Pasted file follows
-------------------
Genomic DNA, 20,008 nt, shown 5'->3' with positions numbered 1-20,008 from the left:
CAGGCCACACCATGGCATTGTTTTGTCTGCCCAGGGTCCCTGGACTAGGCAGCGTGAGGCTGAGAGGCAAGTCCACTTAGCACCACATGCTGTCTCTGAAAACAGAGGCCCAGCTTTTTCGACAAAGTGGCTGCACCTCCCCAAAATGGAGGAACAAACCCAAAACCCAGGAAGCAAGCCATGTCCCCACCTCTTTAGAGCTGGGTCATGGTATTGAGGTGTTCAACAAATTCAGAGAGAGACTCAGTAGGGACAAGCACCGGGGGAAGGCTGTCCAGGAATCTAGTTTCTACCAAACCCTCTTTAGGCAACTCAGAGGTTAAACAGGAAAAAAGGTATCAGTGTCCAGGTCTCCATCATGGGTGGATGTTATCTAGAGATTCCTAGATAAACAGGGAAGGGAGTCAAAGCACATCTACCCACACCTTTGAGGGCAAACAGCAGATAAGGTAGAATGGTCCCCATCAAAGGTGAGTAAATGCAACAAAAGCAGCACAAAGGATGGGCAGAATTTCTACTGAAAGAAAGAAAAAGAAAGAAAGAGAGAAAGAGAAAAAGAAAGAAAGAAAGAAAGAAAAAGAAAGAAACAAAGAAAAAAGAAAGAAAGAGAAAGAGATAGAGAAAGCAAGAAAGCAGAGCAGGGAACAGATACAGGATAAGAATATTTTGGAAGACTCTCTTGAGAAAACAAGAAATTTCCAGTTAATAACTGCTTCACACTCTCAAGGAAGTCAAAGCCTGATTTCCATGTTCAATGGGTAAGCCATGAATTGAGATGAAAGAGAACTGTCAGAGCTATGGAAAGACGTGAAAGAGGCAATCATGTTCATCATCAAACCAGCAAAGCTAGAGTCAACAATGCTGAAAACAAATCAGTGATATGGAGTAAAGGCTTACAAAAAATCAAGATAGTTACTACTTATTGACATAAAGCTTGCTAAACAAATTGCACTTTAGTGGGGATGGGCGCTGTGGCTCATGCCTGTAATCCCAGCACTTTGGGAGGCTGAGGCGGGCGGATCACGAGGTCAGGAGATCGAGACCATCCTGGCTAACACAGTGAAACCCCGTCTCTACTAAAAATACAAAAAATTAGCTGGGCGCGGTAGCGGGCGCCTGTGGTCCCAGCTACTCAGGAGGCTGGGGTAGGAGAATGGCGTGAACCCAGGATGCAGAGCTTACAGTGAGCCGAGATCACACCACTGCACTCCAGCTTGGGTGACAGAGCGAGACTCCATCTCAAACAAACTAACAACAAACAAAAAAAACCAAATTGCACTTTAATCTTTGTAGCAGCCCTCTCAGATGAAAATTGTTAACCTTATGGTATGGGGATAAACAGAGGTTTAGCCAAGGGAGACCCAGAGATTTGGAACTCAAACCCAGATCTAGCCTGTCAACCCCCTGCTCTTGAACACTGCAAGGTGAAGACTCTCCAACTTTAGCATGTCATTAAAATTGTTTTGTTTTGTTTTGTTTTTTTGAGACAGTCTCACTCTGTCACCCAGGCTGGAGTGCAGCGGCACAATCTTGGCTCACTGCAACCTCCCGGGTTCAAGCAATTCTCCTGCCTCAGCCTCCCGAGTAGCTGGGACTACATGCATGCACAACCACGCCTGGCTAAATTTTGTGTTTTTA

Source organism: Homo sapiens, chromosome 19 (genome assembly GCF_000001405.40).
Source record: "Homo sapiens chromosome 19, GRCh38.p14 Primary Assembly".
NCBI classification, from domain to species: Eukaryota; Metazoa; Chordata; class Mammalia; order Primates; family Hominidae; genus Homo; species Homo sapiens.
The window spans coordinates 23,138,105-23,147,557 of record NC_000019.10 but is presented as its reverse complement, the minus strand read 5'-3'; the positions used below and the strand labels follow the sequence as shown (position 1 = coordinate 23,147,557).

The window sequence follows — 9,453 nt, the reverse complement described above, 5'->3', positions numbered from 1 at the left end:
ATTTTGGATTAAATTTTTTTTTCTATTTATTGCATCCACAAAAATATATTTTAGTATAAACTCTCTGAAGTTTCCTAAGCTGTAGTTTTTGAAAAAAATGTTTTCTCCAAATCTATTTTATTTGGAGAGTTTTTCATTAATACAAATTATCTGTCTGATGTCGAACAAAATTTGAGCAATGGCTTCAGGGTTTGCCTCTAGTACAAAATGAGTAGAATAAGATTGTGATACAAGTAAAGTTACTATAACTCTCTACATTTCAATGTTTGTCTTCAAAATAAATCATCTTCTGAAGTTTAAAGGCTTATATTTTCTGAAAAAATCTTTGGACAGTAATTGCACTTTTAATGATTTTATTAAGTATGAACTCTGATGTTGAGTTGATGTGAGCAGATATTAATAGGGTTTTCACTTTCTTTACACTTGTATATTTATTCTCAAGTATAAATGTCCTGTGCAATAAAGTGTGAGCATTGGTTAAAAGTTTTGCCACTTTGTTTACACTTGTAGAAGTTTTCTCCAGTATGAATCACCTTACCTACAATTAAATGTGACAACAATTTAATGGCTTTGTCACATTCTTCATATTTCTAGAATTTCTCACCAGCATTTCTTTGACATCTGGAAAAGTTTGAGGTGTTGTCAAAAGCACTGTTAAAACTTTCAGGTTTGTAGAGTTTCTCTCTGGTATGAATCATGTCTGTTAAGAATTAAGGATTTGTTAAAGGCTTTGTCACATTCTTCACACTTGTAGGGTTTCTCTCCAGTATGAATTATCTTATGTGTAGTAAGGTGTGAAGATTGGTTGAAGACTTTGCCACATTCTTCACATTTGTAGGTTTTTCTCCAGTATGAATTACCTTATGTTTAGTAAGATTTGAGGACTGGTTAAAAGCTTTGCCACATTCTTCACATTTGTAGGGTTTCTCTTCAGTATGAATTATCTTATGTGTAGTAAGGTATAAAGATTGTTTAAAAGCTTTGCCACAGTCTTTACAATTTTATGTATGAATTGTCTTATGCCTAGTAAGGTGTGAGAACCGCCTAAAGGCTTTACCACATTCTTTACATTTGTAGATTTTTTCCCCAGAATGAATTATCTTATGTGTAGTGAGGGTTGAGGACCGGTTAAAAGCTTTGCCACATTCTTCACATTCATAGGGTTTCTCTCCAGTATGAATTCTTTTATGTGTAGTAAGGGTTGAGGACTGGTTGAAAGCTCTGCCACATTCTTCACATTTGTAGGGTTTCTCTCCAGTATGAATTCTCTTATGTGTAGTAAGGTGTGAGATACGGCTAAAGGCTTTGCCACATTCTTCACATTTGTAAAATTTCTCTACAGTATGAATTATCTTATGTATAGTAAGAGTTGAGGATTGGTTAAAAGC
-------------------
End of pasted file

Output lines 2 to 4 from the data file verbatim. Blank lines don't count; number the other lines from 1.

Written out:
CAGGCCACACCATGGCATTGTTTTGTCTGCCCAGGGTCCCTGGACTAGGCAGCGTGAGGCTGAGAGGCAAGTCCACTTAGCACCACATGCTGTCTCTGAAAACAGAGGCCCAGCTTTTTCGACAAAGTGGCTGCACCTCCCCAAAATGGAGGAACAAACCCAAAACCCAGGAAGCAAGCCATGTCCCCACCTCTTTAGAGCTGGGTCATGGTATTGAGGTGTTCAACAAATTCAGAGAGAGACTCAGTAGGGACAAGCACCGGGGGAAGGCTGTCCAGGAATCTAGTTTCTACCAAACCCTCTTTAGGCAACTCAGAGGTTAAACAGGAAAAAAGGTATCAGTGTCCAGGTCTCCATCATGGGTGGATGTTATCTAGAGATTCCTAGATAAACAGGGAAGGGAGTCAAAGCACATCTACCCACACCTTTGAGGGCAAACAGCAGATAAGGTAGAATGGTCCCCATCAAAGGTGAGTAAATGCAACAAAAGCAGCACAAAGGATGGGCAGAATTTCTACTGAAAGAAAGAAAAAGAAAGAAAGAGAGAAAGAGAAAAAGAAAGAAAGAAAGAAAGAAAAAGAAAGAAACAAAGAAAAAAGAAAGAAAGAGAAAGAGATAGAGAAAGCAAGAAAGCAGAGCAGGGAACAGATACAGGATAAGAATATTTTGGAAGACTCTCTTGAGAAAACAAGAAATTTCCAGTTAATAACTGCTTCACACTCTCAAGGAAGTCAAAGCCTGATTTCCATGTTCAATGGGTAAGCCATGAATTGAGATGAAAGAGAACTGTCAGAGCTATGGAAAGACGTGAAAGAGGCAATCATGTTCATCATCAAACCAGCAAAGCTAGAGTCAACAATGCTGAAAACAAATCAGTGATATGGAGTAAAGGCTTACAAAAAATCAAGATAGTTACTACTTATTGACATAAAGCTTGCTAAACAAATTGCACTTTAGTGGGGATGGGCGCTGTGGCTCATGCCTGTAATCCCAGCACTTTGGGAGGCTGAGGCGGGCGGATCACGAGGTCAGGAGATCGAGACCATCCTGGCTAACACAGTGAAACCCCGTCTCTACTAAAAATACAAAAAATTAGCTGGGCGCGGTAGCGGGCGCCTGTGGTCCCAGCTACTCAGGAGGCTGGGGTAGGAGAATGGCGTGAACCCAGGATGCAGAGCTTACAGTGAGCCGAGATCACACCACTGCACTCCAGCTTGGGTGACAGAGCGAGACTCCATCTCAAACAAACTAACAACAAACAAAAAAAACCAAATTGCACTTTAATCTTTGTAGCAGCCCTCTCAGATGAAAATTGTTAACCTTATGGTATGGGGATAAACAGAGGTTTAGCCAAGGGAGACCCAGAGATTTGGAACTCAAACCCAGATCTAGCCTGTCAACCCCCTGCTCTTGAACACTGCAAGGTGAAGACTCTCCAACTTTAGCATGTCATTAAAATTGTTTTGTTTTGTTTTGTTTTTTTGAGACAGTCTCACTCTGTCACCCAGGCTGGAGTGCAGCGGCACAATCTTGGCTCACTGCAACCTCCCGGGTTCAAGCAATTCTCCTGCCTCAGCCTCCCGAGTAGCTGGGACTACATGCATGCACAACCACGCCTGGCTAAATTTTGTGTTTTTA

Source organism: Homo sapiens, chromosome 19 (genome assembly GCF_000001405.40).
Source record: "Homo sapiens chromosome 19, GRCh38.p14 Primary Assembly".